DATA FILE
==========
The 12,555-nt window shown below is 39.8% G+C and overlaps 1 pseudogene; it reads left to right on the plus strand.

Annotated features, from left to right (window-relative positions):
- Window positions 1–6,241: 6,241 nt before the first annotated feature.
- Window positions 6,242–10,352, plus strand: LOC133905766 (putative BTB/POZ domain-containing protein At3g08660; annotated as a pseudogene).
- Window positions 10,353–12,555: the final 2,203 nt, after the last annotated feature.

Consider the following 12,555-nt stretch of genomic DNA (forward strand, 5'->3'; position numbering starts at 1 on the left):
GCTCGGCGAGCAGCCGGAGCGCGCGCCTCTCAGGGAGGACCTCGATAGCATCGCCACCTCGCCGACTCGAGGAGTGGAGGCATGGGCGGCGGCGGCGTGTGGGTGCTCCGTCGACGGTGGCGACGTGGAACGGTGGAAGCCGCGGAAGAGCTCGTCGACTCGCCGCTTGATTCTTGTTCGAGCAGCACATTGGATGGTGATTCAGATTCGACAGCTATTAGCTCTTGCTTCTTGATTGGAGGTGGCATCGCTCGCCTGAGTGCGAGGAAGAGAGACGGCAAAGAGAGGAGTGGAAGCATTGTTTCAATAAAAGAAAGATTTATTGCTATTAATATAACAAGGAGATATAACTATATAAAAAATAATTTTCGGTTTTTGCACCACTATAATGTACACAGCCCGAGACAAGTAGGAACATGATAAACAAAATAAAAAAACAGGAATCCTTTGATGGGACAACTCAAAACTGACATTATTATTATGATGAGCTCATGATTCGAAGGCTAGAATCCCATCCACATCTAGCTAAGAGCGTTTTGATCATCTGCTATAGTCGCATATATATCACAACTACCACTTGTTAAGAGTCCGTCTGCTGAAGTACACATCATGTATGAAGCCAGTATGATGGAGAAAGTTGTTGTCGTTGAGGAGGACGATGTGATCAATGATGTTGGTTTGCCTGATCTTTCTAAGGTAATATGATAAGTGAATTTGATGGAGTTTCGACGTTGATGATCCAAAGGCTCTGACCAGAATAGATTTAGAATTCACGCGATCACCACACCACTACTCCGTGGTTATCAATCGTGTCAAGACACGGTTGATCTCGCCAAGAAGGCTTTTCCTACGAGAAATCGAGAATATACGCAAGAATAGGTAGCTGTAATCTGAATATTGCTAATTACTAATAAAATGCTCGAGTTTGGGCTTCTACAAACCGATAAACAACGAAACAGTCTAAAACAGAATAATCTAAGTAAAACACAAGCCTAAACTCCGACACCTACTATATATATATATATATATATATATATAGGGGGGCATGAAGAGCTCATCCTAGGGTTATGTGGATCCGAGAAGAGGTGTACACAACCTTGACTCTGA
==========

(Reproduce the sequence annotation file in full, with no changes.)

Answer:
The 12,555-nt window shown below is 39.8% G+C and overlaps 1 pseudogene; it reads left to right on the plus strand.

Annotated features, from left to right (window-relative positions):
- Window positions 1–6,241: 6,241 nt before the first annotated feature.
- Window positions 6,242–10,352, plus strand: LOC133905766 (putative BTB/POZ domain-containing protein At3g08660; annotated as a pseudogene).
- Window positions 10,353–12,555: the final 2,203 nt, after the last annotated feature.

Consider the following 12,555-nt stretch of genomic DNA (forward strand, 5'->3'; position numbering starts at 1 on the left):
GCTCGGCGAGCAGCCGGAGCGCGCGCCTCTCAGGGAGGACCTCGATAGCATCGCCACCTCGCCGACTCGAGGAGTGGAGGCATGGGCGGCGGCGGCGTGTGGGTGCTCCGTCGACGGTGGCGACGTGGAACGGTGGAAGCCGCGGAAGAGCTCGTCGACTCGCCGCTTGATTCTTGTTCGAGCAGCACATTGGATGGTGATTCAGATTCGACAGCTATTAGCTCTTGCTTCTTGATTGGAGGTGGCATCGCTCGCCTGAGTGCGAGGAAGAGAGACGGCAAAGAGAGGAGTGGAAGCATTGTTTCAATAAAAGAAAGATTTATTGCTATTAATATAACAAGGAGATATAACTATATAAAAAATAATTTTCGGTTTTTGCACCACTATAATGTACACAGCCCGAGACAAGTAGGAACATGATAAACAAAATAAAAAAACAGGAATCCTTTGATGGGACAACTCAAAACTGACATTATTATTATGATGAGCTCATGATTCGAAGGCTAGAATCCCATCCACATCTAGCTAAGAGCGTTTTGATCATCTGCTATAGTCGCATATATATCACAACTACCACTTGTTAAGAGTCCGTCTGCTGAAGTACACATCATGTATGAAGCCAGTATGATGGAGAAAGTTGTTGTCGTTGAGGAGGACGATGTGATCAATGATGTTGGTTTGCCTGATCTTTCTAAGGTAATATGATAAGTGAATTTGATGGAGTTTCGACGTTGATGATCCAAAGGCTCTGACCAGAATAGATTTAGAATTCACGCGATCACCACACCACTACTCCGTGGTTATCAATCGTGTCAAGACACGGTTGATCTCGCCAAGAAGGCTTTTCCTACGAGAAATCGAGAATATACGCAAGAATAGGTAGCTGTAATCTGAATATTGCTAATTACTAATAAAATGCTCGAGTTTGGGCTTCTACAAACCGATAAACAACGAAACAGTCTAAAACAGAATAATCTAAGTAAAACACAAGCCTAAACTCCGACACCTACTATATATATATATATATATATATATATAGGGGGGCATGAAGAGCTCATCCTAGGGTTATGTGGATCCGAGAAGAGGTGTACACAACCTTGACTCTGA